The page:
These have been my memorable nights, and days. There was no electricity then. In the quiet light of the vegetable oil lamps, along with the dancing women, their shadows also danced on the lime washed mud walls. Vatsala’s melodious voice would filter through the adobe abodes and plants in the neighbourhood in the quiet of the night. We never realised when the midnights passed.

Vatsala, in her songs, recited mythological stories of Damayanti–Nal, Shankuntala–Dushyant, and Raja Harishchandra etc. I don’t know from whom, from where she got these songs, or whether she composed them on the spot, which is likely, like the thousands of folk artists all over the country. There were no books of these songs.

Her voice has been the most melodious I ever heard. I don’t compare the popular and celebrated singer Lata Mangeshkar, because I have heard her only on the loudspeakers and electronic gadgets. She, being a woman from the elite class, has her own place. I heard the late Pundit Kumar Gandharv live (without loudspeaker). Kumar Gandharv and Vatsala, both are unique. Kumar Gandharv has acknowledged her status, though indirectly, by listening to the folk singers of Malava for years, when he was forbidden to sing.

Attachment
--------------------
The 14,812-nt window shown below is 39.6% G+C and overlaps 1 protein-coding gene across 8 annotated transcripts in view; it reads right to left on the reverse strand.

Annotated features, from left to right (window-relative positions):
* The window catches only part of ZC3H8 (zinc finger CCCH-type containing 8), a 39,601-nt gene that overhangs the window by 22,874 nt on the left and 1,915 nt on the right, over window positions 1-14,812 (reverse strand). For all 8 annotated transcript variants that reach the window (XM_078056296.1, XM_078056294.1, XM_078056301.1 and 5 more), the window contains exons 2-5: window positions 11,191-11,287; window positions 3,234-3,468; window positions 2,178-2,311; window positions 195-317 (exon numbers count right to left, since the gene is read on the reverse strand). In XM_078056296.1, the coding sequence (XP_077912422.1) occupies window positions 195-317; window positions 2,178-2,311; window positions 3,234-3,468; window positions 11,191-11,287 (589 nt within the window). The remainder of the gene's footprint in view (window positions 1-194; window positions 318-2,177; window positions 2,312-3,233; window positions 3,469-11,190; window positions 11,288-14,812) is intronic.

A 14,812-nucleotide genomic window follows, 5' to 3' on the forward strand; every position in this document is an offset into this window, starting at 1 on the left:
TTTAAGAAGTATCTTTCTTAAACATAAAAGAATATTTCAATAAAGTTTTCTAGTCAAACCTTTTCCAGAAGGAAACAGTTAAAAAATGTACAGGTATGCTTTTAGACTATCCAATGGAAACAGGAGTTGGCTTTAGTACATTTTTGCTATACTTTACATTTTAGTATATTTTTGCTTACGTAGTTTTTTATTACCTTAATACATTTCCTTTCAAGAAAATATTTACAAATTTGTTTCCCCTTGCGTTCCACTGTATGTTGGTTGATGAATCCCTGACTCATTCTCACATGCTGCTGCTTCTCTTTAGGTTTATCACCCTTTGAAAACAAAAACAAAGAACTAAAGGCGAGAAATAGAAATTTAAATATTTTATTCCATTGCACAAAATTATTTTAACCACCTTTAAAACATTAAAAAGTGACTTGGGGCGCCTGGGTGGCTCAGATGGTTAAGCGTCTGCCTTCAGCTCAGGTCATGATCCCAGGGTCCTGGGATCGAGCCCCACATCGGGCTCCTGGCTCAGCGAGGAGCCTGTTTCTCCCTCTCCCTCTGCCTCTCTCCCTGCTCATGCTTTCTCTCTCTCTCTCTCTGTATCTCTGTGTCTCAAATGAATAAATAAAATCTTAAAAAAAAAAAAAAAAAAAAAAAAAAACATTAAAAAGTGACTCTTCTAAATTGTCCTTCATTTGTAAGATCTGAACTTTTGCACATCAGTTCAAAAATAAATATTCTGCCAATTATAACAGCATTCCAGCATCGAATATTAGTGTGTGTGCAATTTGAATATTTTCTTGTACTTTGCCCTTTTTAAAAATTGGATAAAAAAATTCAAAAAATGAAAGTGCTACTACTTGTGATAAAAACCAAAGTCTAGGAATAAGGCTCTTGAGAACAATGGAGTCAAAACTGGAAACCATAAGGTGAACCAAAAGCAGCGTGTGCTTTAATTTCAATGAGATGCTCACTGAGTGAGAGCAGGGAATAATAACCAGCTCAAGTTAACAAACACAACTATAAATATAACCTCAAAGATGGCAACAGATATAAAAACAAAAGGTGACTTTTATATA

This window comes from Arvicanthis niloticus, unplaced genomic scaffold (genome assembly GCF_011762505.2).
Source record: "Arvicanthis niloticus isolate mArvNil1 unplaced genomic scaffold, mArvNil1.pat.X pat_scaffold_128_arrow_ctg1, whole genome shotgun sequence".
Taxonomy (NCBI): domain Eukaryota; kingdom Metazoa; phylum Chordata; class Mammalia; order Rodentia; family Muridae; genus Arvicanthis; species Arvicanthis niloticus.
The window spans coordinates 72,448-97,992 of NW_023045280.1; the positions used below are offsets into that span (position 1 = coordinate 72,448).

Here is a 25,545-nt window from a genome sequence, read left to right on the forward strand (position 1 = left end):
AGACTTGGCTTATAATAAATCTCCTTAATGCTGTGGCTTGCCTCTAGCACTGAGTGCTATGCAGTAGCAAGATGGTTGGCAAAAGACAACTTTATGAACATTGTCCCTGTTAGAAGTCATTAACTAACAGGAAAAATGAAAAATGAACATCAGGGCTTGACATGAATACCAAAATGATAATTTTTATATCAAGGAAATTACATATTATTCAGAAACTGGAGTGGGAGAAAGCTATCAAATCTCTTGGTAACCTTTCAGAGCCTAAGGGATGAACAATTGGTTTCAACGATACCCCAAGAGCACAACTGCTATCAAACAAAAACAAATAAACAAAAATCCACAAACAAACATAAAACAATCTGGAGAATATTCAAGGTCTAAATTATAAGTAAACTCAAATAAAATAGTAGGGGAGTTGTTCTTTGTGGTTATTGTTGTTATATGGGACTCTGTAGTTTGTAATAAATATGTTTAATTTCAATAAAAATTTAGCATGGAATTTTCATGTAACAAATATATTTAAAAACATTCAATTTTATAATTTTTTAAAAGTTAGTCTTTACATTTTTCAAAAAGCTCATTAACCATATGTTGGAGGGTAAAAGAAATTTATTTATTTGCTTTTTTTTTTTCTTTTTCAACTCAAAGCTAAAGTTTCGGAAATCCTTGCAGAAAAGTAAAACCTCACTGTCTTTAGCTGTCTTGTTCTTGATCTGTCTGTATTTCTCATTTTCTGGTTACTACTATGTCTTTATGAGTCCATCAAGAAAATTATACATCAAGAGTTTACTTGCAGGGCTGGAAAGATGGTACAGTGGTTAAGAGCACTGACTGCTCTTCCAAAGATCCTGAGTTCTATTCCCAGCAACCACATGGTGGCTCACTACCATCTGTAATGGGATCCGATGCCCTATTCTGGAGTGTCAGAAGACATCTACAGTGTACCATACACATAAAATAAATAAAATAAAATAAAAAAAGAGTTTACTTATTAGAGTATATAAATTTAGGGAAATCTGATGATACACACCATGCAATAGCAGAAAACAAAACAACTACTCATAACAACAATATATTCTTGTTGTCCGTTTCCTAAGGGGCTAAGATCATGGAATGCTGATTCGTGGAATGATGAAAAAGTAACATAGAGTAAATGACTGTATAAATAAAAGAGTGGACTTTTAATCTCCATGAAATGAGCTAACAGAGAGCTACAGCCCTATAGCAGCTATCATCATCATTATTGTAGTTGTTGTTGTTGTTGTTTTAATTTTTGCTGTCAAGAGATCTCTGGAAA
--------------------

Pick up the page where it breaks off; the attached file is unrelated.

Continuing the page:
Like Vatsala’s voice, her skin had lustrous healthy shine on dark tan colour. I have often heard her singing popular Marathi songs from plays and cinemas. But she never sang those pop songs before the deity. Well, there was no radio or gramophone in our village then. Once in a year or two a passing circus or touring talkies or a touring theatre group would camp near a market place, when we heard the records of songs on their loudspeakers run on a generator.

Does Vatsala continue to sing at her ripe age? Though I don’t know, I am sure she does wherever she is. It is intrinsic in her nature to sing and dance. Do her children or grand children inherit her gift? Or are they caught up in the dragnet of Bollywood–Indipop music album pop-songs like those in the cities?

One of Vatsala’s brothers played flute. Vatsala, her sisters and brothers have been literate and like their parents, hardworking peasants. They cultivated their small farm holding. The yard and the live hedge around their house were full of various flower, fruit and medicinal plants, like other peasants.